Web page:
Vegetables - Cookbook Review
A-Z of Green
By James Peterson
(Ten Speed Press, Revised Edition 2012)
First published in 1998, James Peterson's award-winning ode to veggies is back in an updated package to once again enlighten carnivorous-leaning cooks to the pleasures of parsnips, peas, plantains and over 90 other entries. Part cookbook, part instructional manual and part field guide to the exotic booths of farmers markets, Vegetables, in essence, presents a "master class" on identifying, selecting and preparing plant matter of all shapes and sizes.
Beginning with a crash course of sorts through the various preparation techniques needed to master the 300-odd recipes found peppered throughout the book, Vegetables opens the readers' eyes to a new way of viewing even the most mundane of foods. From basics like boiling, chopping and pan-frying, Peterson quickly moves into less familiar territory, explaining the differences between "sweating" and sautéing, gratins and casseroles.
However, the real "meat" of the book is the vegetables themselves — how to pick them, where to find them and, most importantly, how to turn them into delicious dishes. Peterson's deep appreciation — and extensive knowledge — of veggies shines through as he waxes philosophical on the French distaste for rutabaga and his own love of toasted nori seaweed. From common crisper sights like carrots and broccoli to true oddities like fiddlehead ferns and lamb's quarters (vegetarians need not worry — it's actually a leafy green), Peterson leaves no turnip leaf unturned as he shares his encyclopedic knowledge of the vegetable world. While a good deal of the entries will be unfamiliar to the reader (fuzzy melon, anyone?), the author also does a good job presenting easy-to-find foods in an interesting light. Recognizing the limited means and time constraints of many home cooks, Peterson includes advice on common kitchen problems, such as how to flavor frozen peas and how to save energy when baking potatoes.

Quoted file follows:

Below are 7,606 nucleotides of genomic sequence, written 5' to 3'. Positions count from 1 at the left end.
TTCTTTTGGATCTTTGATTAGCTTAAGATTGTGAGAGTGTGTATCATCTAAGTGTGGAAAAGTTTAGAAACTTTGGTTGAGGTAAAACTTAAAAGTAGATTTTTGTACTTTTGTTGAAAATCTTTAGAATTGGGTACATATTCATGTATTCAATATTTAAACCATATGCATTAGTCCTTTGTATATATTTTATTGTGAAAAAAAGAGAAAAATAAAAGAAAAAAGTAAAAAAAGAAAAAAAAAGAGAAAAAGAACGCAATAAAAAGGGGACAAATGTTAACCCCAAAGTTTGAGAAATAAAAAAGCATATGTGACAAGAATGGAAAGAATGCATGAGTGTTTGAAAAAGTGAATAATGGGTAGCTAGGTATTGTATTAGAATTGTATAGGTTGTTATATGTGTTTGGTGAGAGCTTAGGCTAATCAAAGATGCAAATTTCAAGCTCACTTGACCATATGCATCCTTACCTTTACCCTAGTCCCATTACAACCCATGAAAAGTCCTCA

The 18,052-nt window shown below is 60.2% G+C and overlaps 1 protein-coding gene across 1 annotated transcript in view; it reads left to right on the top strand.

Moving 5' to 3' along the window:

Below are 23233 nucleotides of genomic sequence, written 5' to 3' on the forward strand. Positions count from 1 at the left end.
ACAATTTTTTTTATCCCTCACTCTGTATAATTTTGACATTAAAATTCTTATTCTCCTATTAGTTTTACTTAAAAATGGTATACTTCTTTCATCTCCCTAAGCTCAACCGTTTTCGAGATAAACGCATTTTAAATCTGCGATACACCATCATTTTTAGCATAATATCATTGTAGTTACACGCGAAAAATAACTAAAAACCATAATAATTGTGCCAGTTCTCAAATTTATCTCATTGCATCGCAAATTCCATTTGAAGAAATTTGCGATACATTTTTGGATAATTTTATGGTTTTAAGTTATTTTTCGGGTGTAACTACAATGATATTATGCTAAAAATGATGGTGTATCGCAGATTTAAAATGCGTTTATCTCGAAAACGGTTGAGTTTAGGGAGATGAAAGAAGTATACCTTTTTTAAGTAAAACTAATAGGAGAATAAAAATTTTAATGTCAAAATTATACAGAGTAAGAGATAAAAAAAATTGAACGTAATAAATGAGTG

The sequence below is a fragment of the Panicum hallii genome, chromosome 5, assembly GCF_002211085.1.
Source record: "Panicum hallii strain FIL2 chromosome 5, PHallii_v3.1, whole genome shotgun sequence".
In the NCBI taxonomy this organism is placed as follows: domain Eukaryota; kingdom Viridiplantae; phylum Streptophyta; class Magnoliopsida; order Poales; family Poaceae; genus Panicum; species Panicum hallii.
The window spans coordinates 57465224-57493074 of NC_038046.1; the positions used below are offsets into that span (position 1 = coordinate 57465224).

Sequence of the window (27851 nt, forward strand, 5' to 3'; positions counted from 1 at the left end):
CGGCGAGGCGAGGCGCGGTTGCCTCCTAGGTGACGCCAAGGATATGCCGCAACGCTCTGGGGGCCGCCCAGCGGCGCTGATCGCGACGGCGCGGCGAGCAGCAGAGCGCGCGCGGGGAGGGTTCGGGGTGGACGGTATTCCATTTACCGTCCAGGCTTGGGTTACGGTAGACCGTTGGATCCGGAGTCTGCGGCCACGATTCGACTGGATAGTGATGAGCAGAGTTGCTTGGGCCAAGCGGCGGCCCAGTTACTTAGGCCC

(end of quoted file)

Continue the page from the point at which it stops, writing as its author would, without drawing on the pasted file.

As for the recipes themselves, Peterson does a good job of showcasing homestyle favorites alongside more adventurous forays into foreign flavors utilizing lesser-known vegetables. At the core of each dish, though, is an emphasis on fresh ingredients and preparation methods that allow the featured food item to take center stage. Although the majority of recipes are vegetarian, meat-lovers will be happy to know that they have not been forgotten, with decadent dishes like Baked Morels Stuffed with Foie Gras and Kale with Garlic and Sausages finding a home amongst the healthier fare. However, whether you're a diehard vegan or hate the sight of anything green on your plate, we're sure you'll find more than a few happy surprises within the pages of Vegetables.
Reviewed by Nick Winfrey